Having formulated our primary line of argument in a clear, concise, though still relatively conceptual shape last week, the focus of our supervised meeting last Tuesday, and especially our research since, has shifted towards real-world phenomena and data that have the potential to draw out & reinforce the most salient discussions and processes among those discussed at every stage of our investigation so far.
We initially highlighted a number of potential systemic sources of late capitalist uncertainty, including the shifting nature of labour, the reification of familial & religious values, and falling away of political certainties. With those in mind, it became clear that our connection between employer (mis)use of wellbeing practices & technology and these uncertainties would have to be a second-order one, where workplaces are not directly responding to uncertainty but instead co-opting a consumer-driven search for self-knowledge and self-care to serve their financial goals, such as employee retention and productivity.
In order to deeply investigate these connections, and to make sure that we would be able to dedicate ourselves fully to the form and function of our final presentation during the two weeks prior, we recognised the need to make difficult decisions regarding which phenomena to hone in on at each stage of the process, and which to at most mention. For this purpose, we set the date for an additional hour-long meeting dedicated to narrowing down not only the empirical scope of our subject matter but also of our conceptual language so as to agree on exactly how we would like to pose our argument.
This task has since become significantly more feasible thanks to some of the concrete case study research that we have carried out as a collective.
The studies of Hochschild, Jacobs, and Gerson, have drawn out the ways in which for US families with children, the reification and merging of work and home through initiatives such as flexible hours and an increase in double-income couples during the 90’s has caused friction related to traditional familial role expectations and family time becoming a form of capital through scarcity. This, we found, ties into the way consumer-based or consumer-facing groups ranging from the self-help industry to mindfulness and the Quantified Self movement all put forward self-improvement as something that should be aimed for in all spaces of life.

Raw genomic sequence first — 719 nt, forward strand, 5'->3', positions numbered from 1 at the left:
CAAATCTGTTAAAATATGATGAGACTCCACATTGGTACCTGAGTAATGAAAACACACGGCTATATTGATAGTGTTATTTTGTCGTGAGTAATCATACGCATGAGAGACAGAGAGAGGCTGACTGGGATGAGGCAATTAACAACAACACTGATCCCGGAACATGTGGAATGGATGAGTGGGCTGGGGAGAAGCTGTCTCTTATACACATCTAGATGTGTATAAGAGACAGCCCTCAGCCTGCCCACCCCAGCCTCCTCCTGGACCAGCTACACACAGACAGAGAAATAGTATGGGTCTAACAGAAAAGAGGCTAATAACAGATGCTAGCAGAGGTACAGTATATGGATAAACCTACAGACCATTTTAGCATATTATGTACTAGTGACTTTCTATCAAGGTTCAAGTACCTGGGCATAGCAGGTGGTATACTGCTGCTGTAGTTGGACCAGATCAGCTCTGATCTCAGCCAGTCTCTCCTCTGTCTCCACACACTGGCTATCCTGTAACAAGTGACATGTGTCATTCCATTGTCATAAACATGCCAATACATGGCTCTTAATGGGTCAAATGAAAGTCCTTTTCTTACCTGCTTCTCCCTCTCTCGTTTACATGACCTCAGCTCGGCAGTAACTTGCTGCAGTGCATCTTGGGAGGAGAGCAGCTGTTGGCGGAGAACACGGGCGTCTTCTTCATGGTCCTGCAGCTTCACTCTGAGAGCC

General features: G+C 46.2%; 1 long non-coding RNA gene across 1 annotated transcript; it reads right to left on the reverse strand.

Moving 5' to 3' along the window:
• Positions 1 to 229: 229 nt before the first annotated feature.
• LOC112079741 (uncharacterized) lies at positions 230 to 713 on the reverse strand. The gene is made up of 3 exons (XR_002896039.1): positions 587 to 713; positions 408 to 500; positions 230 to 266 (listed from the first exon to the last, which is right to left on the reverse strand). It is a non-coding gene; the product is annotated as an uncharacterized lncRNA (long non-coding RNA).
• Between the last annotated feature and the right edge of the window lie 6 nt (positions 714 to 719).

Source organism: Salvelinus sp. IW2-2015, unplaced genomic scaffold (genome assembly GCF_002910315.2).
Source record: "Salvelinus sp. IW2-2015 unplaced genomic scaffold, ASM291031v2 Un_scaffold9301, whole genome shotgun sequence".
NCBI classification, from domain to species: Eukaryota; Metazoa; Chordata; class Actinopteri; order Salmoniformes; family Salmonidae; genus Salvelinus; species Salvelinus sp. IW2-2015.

The QS movement in particular, in which members use wearable technology or apps to track & draw empirical conclusions to increase their own wellbeing, has been defined by its co-founder as “a self-definition in an age of great uncertainty about who we are”. Despite its community-building aspect, a notable common factor with the booming billion-dollar industries of self-care and self-help is the narrative or imperative of continuous individual self-improvement. This perspective is mirrored in both UK public opinion towards the unemployed (56% believed they could find a job ‘if they wanted to’) and the way the UK government has deployed its ‘Fit to Work’ scheme (90 people per month died after being found able to work and losing their benefits), and importantly links to more conceptual theories of governmentality and responsibilisation inherent to neoliberal capitalist structures.
The existence and social importance of case studies relating processes of increased uncertainty and individual responsibility with self-focused trends for identity and wellbeing, including some that are co-opted to achieve corporate objectives, has increased group understanding, confidence, and excitement towards our research and further confirmed the objective of making good choices and focusing our argument into its final form over the coming week.
Niccoló, Caroline, Nat, Stefan